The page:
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Editorials

  • Legal smackdown
    Indiana's effort to reverse an order that overturned the state's ban on gay marriage has squandered public time and resources.
  • Pets' best friend
    The inability of cats and dogs to live together peacefully is a staple of children's cartoons, but people, as a rule, have a lot more trouble getting along.
  • Pets' best friend
    The inability of cats and dogs to live together peacefully is a staple of children’s cartoons, but people, as a rule, have a lot more trouble getting along.
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This week’s winners, losers, milestones and tossups

Quinlan
Durcan

Winners

John Shoaff: City councilman shows parliamentary knowledge in debate over collective bargaining. He changed his vote to yes, meaning that he can move to reconsider the proposal and that it does not go into effect for two weeks.

Diet soda: People taking part in a weight-loss program did better over 12 weeks if they drank diet soda than only water. Researchers reported that among the 303 dieters, people who drank only water lost 8.4 pounds. Those who drank diet soda lost 12.1 pounds and reported “significantly greater reduction in subjective feelings of hunger.”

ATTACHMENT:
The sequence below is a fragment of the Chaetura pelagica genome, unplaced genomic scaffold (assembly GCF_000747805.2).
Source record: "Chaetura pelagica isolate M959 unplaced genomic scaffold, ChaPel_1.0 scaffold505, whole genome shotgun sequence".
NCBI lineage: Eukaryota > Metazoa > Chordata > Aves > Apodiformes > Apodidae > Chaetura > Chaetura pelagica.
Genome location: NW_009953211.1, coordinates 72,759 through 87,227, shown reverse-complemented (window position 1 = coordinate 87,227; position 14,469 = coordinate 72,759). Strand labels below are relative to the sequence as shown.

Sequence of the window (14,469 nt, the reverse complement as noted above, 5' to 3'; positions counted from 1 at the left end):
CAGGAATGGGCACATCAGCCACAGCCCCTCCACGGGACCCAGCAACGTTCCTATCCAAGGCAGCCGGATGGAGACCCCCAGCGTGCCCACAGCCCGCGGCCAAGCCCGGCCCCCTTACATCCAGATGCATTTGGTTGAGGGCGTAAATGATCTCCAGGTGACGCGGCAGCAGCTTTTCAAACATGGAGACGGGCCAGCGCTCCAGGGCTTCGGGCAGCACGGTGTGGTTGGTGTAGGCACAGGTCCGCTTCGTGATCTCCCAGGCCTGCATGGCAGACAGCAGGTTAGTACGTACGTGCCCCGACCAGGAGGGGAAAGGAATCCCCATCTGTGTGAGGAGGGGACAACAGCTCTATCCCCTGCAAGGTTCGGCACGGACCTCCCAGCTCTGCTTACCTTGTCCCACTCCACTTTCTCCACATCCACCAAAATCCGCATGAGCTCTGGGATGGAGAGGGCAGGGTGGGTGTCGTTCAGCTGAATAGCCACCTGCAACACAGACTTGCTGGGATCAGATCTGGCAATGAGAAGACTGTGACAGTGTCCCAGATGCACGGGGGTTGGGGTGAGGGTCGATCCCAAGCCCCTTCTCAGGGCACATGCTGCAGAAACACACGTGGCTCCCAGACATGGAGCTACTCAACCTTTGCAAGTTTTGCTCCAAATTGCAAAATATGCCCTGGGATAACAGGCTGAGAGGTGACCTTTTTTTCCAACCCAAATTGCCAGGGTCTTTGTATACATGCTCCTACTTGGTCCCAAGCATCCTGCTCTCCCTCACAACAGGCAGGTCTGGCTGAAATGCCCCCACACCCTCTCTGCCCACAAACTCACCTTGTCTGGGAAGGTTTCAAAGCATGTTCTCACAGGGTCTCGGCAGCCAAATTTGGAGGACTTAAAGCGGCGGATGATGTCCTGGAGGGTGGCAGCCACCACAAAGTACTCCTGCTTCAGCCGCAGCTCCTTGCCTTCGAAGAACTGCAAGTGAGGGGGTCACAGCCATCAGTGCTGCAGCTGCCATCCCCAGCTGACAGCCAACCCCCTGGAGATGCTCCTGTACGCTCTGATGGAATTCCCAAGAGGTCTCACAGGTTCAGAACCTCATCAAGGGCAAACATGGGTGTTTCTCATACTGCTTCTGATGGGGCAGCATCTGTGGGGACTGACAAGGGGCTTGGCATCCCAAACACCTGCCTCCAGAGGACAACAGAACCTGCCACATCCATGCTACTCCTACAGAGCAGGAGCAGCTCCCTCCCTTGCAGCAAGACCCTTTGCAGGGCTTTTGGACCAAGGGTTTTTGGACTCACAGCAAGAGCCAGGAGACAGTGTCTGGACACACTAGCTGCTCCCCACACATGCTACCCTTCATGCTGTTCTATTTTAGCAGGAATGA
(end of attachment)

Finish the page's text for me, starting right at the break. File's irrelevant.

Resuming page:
Northrop girls track: Even though the team lost its coach early in the season, the Bruins won their sixth straight regional title.

San Franciscans: Someone's dropping envelopes of cash across San Francisco. The mysterious person with the Twitter handle @HiddenCash has been hiding money since last week. Hidden Cash claims to make his money off real estate and hopes winners also pay it forward.

Tossups

Old Fort: Fire destroyed a collection of antique tools, though the blacksmith and woodworking building can be saved.

Losers

Thomas Quinlan III and Marc Durcan: The Wall Street Journal labeled both bargain bosses, meaning shareholders in their companies (R.R. Donnelley & Sons and Micron Technology Inc., respectively) got a lot more than their money's worth given the CEOs' paltry salaries. Quinlan was paid $7.1 million, Durcan $6.9 million. The median pay for CEOs in the study was $11.4 million.

Milestones

Herb Jeffries: A jazz balladeer whose matinee-idol looks won him fame in the late 1930s as the “Bronze Buckaroo,” the first singing star of all-black cowboy movies for segregated audiences. He had a seven-decade career on film, television, record and in nightclubs. Jeffries died May 25 at a hospital in West Hills, Calif. He was widely believed to be 100, but for years he insisted he was much older.

Terry Robinson: Bodybuilding denizen of Muscle Beach in the late 1940s became a fitness trainer for Hollywood stars like Clark Gable and Mario Lanza and raised Lanza's children after their parents died. Robinson died May 19 in West Los Angeles at 98.

Storme DeLarverie: Lesbian activist took part in the 1969 New York Stonewall riots that started the gay rights movement in the United States. Earlier, she was part of a traveling drag show called the Jewel Box Revue, in which she performed as a male impersonator. In her later years, she worked as a bouncer at bars. She died last week at a Brooklyn nursing home at 93.

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